The Hall has a long history of partnering with regional, national, and international networks to drive innovation in STEM education and communication efforts. This work stretches from innovative digital libraries providing access to open educational resources to large-scale science museum networks presenting cutting edge STEM to visitors. These partnerships help us elevate the quality of our work as well as steering the global conversation on the public understanding of STEM research.
As scientific knowledge of our world continues to grow, educating the public about advances in scientific research ensures that people can make informed choices related to public policy and to the improvement of their own lives.
The Hall helps scientists to improve their own communication skills, and to develop museum exhibits, websites, curriculum units and outreach programs that put students, teachers, and the public into direct contact with cutting edge discoveries. We work with leaders in the field, researchers, and students who are passionate about doing science but need support to communicate about the importance of their work to all of our daily lives. We also provide K–12 and informal educators with opportunities to collaborate directly with scientists, and to connect them not only to the content, but also to the nature of science itself, and what it is like to think like a scientist. This enables educators to apply newly gained science knowledge to better meet the needs of their students.
The Nanoscale Informal Science Education Network (NISE Net) is a national community of researchers and informal science educators dedicated to fostering public awareness, engagement, and understanding of nanoscale science, engineering, and technology. By 2015, NISE Net had reached over 500 institutions, including over 300 science museums, with professional development, activity kits, and mini-exhibitions. The Hall was one of the 14 museums that led the network since its early years, and managed the Southwestern regional hub.
The Hall is a key member and the host site of COSEE CA, which is dedicated to creating strong partnerships between scientists, educators, and the public.
NASA Wavelength is a digital collection of Earth and space science resources for educators of all levels – from elementary to college, to out-of-school programs. The resources, developed through funding of the NASA Science Mission Directorate (SMD), have undergone a peer-review process through which educators and scientists ensure the content is accurate and useful in an educational setting. Use NASA Wavelength to quickly and easily locate resources, connect them to other websites using atom feeds, and even share the resources you discover with others through social media and email. NASA Wavelength was developed by a team from the Space Sciences Laboratory and the Hall at the University of California, Berkeley, the Institute for Global Environmental Strategies (IGES), and the Adler Planetarium.
Science On a Sphere (SOS)® is a spherical display system approximately 6 feet in diameter which shows “movies” of animated Earth system dynamics. The National Oceanic and Atmospheric Administration (NOAA) supports the use of spherical display systems, such as SOS, in public exhibits as part of a focused effort to increase environmental literacy. The institutions that currently have NOAA’s Science On a Sphere, as well as other partners who are creating content and educational programming for these systems, have formed a collaborative network. The SOS Users Collaborative Network is supported by NOAA’s Office of Education (OEd) and the NOAA Earth System Research Laboratory (ESRL) to provide a mechanism for these institutions to work together to maximize the effectiveness of the SOS system as an Earth system science education platform. The Hall has been a part of this network since the installation of its SOS in 2009.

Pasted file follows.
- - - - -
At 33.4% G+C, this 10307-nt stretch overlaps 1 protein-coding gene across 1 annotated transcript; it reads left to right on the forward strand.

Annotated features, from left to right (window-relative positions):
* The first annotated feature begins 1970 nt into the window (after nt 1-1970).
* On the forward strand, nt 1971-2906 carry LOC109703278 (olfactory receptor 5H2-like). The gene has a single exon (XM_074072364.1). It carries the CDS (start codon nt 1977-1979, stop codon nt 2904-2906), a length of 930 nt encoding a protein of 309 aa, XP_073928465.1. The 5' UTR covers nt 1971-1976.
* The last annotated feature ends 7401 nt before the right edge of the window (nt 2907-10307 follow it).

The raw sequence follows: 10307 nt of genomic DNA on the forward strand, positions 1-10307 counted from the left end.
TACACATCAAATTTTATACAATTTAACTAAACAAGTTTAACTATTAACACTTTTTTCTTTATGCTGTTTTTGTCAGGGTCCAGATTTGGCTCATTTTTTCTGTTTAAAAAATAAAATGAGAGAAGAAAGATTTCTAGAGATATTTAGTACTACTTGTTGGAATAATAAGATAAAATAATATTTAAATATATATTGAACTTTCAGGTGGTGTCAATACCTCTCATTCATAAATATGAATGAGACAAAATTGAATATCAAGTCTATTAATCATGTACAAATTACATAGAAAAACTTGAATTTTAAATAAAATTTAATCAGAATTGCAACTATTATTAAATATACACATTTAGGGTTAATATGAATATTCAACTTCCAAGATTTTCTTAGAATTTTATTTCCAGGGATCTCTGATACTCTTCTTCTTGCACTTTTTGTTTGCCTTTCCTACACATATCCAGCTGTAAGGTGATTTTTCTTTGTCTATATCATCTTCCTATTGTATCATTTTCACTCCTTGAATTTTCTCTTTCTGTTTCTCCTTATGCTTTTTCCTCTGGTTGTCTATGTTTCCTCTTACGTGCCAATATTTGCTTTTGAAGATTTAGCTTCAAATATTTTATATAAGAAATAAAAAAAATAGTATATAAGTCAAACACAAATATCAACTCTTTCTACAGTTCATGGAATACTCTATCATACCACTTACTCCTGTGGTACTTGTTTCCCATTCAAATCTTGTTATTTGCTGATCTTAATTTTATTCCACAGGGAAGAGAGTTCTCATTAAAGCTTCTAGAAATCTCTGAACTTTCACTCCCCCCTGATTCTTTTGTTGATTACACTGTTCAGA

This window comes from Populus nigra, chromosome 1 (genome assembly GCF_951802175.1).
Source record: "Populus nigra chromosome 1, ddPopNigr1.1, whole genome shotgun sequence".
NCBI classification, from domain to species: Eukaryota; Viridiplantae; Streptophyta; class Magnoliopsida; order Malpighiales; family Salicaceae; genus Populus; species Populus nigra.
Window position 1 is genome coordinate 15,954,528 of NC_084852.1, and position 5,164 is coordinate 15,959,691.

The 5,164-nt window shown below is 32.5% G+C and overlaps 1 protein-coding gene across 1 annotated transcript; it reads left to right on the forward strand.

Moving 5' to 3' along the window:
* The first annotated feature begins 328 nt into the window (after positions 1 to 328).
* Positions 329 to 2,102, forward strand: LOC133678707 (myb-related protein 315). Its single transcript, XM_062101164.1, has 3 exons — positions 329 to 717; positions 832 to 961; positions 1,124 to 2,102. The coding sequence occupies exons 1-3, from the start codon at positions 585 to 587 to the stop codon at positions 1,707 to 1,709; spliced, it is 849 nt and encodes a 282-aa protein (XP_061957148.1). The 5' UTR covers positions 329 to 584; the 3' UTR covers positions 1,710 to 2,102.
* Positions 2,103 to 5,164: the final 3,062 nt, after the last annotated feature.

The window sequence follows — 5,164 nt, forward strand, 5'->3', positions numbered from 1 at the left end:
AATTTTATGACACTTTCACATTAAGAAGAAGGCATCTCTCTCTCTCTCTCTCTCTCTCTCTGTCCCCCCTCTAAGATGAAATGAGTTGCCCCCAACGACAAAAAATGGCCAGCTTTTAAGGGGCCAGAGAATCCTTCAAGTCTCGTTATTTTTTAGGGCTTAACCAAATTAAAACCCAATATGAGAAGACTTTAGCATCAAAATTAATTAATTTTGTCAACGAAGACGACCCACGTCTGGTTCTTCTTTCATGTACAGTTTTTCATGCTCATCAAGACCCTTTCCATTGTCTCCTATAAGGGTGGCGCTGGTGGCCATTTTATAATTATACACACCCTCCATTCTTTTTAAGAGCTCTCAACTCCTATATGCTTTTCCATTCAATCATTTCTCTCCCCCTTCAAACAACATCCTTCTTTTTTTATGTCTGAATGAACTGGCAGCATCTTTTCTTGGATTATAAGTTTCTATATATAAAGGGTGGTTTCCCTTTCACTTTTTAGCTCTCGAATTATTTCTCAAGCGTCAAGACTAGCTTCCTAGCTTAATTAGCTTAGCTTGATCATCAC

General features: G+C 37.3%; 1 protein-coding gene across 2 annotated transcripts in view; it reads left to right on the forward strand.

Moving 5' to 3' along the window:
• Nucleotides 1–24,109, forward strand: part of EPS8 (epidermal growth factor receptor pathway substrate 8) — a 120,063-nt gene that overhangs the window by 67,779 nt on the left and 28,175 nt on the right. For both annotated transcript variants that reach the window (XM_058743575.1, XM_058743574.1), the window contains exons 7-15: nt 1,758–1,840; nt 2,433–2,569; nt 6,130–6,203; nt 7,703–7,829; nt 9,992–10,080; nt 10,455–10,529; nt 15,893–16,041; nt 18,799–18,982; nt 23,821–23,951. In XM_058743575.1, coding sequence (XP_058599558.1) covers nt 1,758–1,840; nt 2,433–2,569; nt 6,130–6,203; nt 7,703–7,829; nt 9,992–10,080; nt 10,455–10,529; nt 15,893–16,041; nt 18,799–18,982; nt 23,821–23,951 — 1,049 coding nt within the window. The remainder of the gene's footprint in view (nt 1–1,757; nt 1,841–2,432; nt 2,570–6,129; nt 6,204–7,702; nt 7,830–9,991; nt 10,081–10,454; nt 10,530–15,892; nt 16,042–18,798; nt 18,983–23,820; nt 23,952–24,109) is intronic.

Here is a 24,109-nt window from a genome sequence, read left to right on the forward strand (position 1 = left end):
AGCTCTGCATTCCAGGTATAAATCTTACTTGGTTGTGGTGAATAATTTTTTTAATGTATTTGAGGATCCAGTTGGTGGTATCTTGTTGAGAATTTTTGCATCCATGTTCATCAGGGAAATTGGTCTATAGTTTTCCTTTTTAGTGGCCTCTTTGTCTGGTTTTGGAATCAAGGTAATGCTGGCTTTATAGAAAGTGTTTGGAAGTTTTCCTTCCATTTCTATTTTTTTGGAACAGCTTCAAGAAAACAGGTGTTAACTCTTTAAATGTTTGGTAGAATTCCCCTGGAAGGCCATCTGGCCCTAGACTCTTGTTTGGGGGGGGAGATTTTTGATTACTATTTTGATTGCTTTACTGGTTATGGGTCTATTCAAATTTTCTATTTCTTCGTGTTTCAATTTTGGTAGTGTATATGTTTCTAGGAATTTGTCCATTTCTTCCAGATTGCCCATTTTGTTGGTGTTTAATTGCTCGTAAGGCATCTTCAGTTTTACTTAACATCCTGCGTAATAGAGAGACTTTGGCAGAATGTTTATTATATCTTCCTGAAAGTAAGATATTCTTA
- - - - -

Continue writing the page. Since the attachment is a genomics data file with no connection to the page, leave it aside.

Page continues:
Howtosmile is a digital library aimed at informal educators, or anyone interested in the best science and math hands-on activities on the web. Launched in 2010, Howtosmile was an NSF-funded project that put together a network of science museums led by the Hall and including the Exploratorium, Science Museum of Minnesota, Children’s Museum of Houston, and NYSCI. With over 3000 cataloged activities, thematic collections, a powerful search engine, and user-generated lists, Howtosmile continues to be the most popular and successful digital library for the science museum field.
The National Science Digital Library provides high quality online educational resources for teaching and learning, with current emphasis on the science, technology, engineering, and mathematics (STEM) disciplines—both formal and informal, institutional and individual, in local, state, national, and international educational settings. The NSDL collection contains structured descriptive information (metadata) about web-based educational resources held on other sites by their providers. These providers have contributed this metadata to NSDL for organized search and open access to educational resources via this website and its services. Starting in 2015, OER Commons, a project of the Institute for the Study of Knowledge Management in Education (ISKME), became the new home for the NSDL. The Hall has been a working partner of the NSDL since 2007, helping to shape its evolution as the largest provider of open educational resources for STEM education.
These workshops are for scientists who are interested in teaching a college course on how to build understanding of science with a broad public audience including students, the media, and policy makers.